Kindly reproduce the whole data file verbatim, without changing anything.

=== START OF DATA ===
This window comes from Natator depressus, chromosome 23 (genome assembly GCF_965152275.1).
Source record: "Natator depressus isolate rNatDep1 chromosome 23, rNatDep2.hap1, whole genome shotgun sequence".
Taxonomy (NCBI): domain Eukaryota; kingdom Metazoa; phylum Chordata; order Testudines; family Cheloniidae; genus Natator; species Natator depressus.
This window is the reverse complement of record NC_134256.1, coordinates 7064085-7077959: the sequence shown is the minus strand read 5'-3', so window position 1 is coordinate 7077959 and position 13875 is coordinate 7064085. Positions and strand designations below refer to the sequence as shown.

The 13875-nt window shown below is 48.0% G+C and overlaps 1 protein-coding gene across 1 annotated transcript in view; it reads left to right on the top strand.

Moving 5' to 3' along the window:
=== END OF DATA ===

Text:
This window comes from Natator depressus, chromosome 23 (genome assembly GCF_965152275.1).
Source record: "Natator depressus isolate rNatDep1 chromosome 23, rNatDep2.hap1, whole genome shotgun sequence".
Taxonomy (NCBI): domain Eukaryota; kingdom Metazoa; phylum Chordata; order Testudines; family Cheloniidae; genus Natator; species Natator depressus.
This window is the reverse complement of record NC_134256.1, coordinates 7064085-7077959: the sequence shown is the minus strand read 5'-3', so window position 1 is coordinate 7077959 and position 13875 is coordinate 7064085. Positions and strand designations below refer to the sequence as shown.

The 13875-nt window shown below is 48.0% G+C and overlaps 1 protein-coding gene across 1 annotated transcript in view; it reads left to right on the top strand.

Moving 5' to 3' along the window: